Employers should tread carefully when contacting a credit reporting agency. While financial responsibility is vital in some jobs, not everyone agrees. In recent years, questions have arisen about how much insight credit reports offer. Medical bills, unemployment, and student loans can also impact someone’s credit. These issues don’t necessarily indicate risk or a red flag. Therefore, some worry that credit checks for employment are discriminatory.

Some states agree. Using a credit report for employment in some areas is illegal. Eleven states currently restrict credit screenings for any hiring decision. These states include:

  • California
  • Colorado
  • Connecticut
  • Delaware
  • Hawaii
  • Illinois
  • Maryland
  • Nevada
  • Oregon
  • Vermont
  • Washington

Additionally, some cities, including Washington, D.C., New York City, Chicago, and Philadelphia, also restrict credit reports for hiring. Employers should be aware of their local laws before ordering a credit report. You must pay for these reports if you order them. There is no annual free credit report for employers.

Criminal records

Criminal records form a big part of what shows up in a pre-employment background check. These searches are the bedrock of most hiring processes. Vast numbers of employers rely on them to establish confidence in candidate selections. These records can include “red flags” such as violent offenses, sex crimes, or other convictions that could make someone too risky to hire. Employers look for this information to protect their legal interests and others. Background checks help make companies safer for their customers and other employees.

For example, consider an employer hiring for a financial accounts position. This job involves access to sensitive personal information. The employer wants to avoid hiring a candidate with a history of embezzlement or identity theft. Otherwise, the person could take advantage of their position to commit similar crimes. Employers who miss red flags could face negligent hiring lawsuits if the person commits further wrongdoing on the job.

At backgrounchecks.com, we offer many types of criminal searches to satisfy your risk management needs. Some of our products include:

  • County criminal records checks
  • State criminal record repository searches
  • Federal court searches
  • Instant searches of our proprietary database.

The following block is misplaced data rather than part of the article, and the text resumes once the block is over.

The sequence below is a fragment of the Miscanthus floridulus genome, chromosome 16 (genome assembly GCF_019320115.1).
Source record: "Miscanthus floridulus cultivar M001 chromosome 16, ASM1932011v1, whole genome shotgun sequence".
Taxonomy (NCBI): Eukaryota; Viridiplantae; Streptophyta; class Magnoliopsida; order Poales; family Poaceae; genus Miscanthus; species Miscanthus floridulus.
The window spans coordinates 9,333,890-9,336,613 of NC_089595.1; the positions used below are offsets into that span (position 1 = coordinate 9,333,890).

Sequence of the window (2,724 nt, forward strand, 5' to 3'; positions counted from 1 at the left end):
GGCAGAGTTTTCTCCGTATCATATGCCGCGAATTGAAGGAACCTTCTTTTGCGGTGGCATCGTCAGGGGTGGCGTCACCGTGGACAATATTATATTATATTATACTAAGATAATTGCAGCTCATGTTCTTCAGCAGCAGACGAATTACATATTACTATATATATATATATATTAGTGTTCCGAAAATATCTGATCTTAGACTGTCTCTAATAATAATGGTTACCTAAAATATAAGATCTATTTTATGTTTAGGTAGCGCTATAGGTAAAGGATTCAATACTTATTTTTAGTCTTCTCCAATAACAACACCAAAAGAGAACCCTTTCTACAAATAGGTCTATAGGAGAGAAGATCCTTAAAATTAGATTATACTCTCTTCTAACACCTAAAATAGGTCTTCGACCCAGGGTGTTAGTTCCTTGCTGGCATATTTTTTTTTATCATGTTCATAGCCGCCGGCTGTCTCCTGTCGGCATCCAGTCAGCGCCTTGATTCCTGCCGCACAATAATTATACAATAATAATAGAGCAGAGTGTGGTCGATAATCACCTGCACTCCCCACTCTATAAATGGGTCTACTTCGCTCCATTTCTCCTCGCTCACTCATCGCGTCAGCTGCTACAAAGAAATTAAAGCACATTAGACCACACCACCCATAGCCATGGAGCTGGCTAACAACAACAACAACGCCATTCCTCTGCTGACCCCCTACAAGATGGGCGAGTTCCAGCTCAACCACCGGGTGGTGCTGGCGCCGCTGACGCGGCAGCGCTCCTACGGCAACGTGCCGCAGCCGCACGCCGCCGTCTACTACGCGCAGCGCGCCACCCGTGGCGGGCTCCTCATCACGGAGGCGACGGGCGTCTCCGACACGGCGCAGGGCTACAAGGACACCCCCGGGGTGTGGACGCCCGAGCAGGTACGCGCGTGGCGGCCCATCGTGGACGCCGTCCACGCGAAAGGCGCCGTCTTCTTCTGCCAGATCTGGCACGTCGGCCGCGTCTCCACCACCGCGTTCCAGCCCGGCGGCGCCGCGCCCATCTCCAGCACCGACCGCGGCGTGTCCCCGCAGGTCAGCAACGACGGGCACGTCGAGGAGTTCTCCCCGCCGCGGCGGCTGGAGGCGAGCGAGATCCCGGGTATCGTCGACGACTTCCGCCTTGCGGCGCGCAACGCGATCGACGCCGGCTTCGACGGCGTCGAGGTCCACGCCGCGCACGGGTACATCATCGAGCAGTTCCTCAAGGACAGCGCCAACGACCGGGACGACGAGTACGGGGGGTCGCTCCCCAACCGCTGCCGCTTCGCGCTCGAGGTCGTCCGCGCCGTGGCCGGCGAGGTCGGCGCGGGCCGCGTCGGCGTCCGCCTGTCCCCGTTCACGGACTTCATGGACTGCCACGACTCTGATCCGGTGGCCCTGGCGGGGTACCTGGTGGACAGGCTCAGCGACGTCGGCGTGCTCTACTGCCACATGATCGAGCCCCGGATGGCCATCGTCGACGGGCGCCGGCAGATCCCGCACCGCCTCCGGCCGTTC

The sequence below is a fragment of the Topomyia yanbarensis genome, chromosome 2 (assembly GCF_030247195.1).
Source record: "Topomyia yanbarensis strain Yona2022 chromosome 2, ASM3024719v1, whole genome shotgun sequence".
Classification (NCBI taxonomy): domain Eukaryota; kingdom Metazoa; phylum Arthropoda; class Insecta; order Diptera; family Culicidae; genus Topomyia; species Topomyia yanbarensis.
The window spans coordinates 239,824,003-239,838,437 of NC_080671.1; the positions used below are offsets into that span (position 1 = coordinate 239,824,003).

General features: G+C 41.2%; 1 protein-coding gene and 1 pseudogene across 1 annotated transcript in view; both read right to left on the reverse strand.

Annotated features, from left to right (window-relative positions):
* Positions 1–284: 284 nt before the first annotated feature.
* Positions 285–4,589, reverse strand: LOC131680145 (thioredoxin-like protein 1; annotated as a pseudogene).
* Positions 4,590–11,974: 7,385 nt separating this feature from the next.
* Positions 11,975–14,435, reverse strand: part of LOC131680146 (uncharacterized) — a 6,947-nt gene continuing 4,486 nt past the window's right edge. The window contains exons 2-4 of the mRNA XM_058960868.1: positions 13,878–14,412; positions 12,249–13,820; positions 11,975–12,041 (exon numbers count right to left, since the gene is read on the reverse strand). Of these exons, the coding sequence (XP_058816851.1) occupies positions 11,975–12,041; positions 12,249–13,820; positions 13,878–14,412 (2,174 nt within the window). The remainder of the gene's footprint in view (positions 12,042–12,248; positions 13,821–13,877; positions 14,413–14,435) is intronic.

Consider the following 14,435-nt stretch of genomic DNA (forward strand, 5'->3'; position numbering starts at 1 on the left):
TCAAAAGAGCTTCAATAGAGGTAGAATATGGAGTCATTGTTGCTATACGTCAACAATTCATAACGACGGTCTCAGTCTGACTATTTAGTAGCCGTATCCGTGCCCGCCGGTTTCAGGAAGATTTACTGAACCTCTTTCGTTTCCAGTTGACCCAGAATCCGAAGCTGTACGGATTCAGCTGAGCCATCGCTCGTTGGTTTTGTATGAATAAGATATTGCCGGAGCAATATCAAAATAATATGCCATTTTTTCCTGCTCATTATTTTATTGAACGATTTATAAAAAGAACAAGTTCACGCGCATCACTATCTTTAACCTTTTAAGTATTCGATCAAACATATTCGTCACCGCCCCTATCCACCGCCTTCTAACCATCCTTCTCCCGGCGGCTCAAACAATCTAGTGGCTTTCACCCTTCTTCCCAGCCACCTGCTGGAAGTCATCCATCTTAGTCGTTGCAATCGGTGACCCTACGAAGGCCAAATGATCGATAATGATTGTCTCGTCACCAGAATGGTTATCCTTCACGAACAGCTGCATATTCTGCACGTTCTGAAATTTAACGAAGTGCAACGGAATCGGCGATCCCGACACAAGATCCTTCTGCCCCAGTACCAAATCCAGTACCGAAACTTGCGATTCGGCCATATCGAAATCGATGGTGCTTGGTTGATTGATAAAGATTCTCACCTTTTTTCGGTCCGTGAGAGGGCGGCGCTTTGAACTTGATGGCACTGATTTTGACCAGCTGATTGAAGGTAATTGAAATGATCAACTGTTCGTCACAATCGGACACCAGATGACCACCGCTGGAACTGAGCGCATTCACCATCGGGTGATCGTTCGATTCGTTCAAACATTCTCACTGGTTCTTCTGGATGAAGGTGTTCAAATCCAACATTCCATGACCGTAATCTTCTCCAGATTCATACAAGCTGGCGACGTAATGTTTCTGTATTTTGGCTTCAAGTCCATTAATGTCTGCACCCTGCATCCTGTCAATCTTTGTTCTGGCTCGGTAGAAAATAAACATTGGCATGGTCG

Contrary to popular belief, there is no single, central database for criminal information. Records about criminal charges or convictions start in county courthouses. In the case of federal crimes, filings take place at U.S. District Courts. Courts may ultimately report to state repositories. We recommend a multi-faceted approach to background checks. Consider using county checks in places where the candidate has lived recently. We also offer searches of our US OneSEARCH database. This instant report comes from over 650 million criminal records from all 50 states and all U.S. territories.

Driving record

Driving record checks occur when applying for jobs that involve operating vehicles. It’s a legal mandate from the Department of Transportation in some industries. Motor vehicle history is not relevant to all jobs, but it is critical in some. Truck drivers, heavy machinery operators, and delivery staff need a driving record check. The goal is to uncover any evidence of a history of unsafe driving. That might include habitual speeding, DUIs, or a suspended license that could indicate a safety and liability risk for employers.


Though sometimes confused with employment verification checks, reference checks serve a different purpose. This process has less to do with confirming whether resume information is accurate. Instead, professional references can speak to a candidate’s character. They may relate facts about job performance, skills, and work style. Reference checks involve contacting individuals directly to learn more about the candidate.

Verification Checks

Verification checks can do more than confirm someone’s work history or references. They can also check a person’s educational credentials and professional licenses. Education checks involve contacting a college or university to verify a candidate’s dates of attendance and graduation status.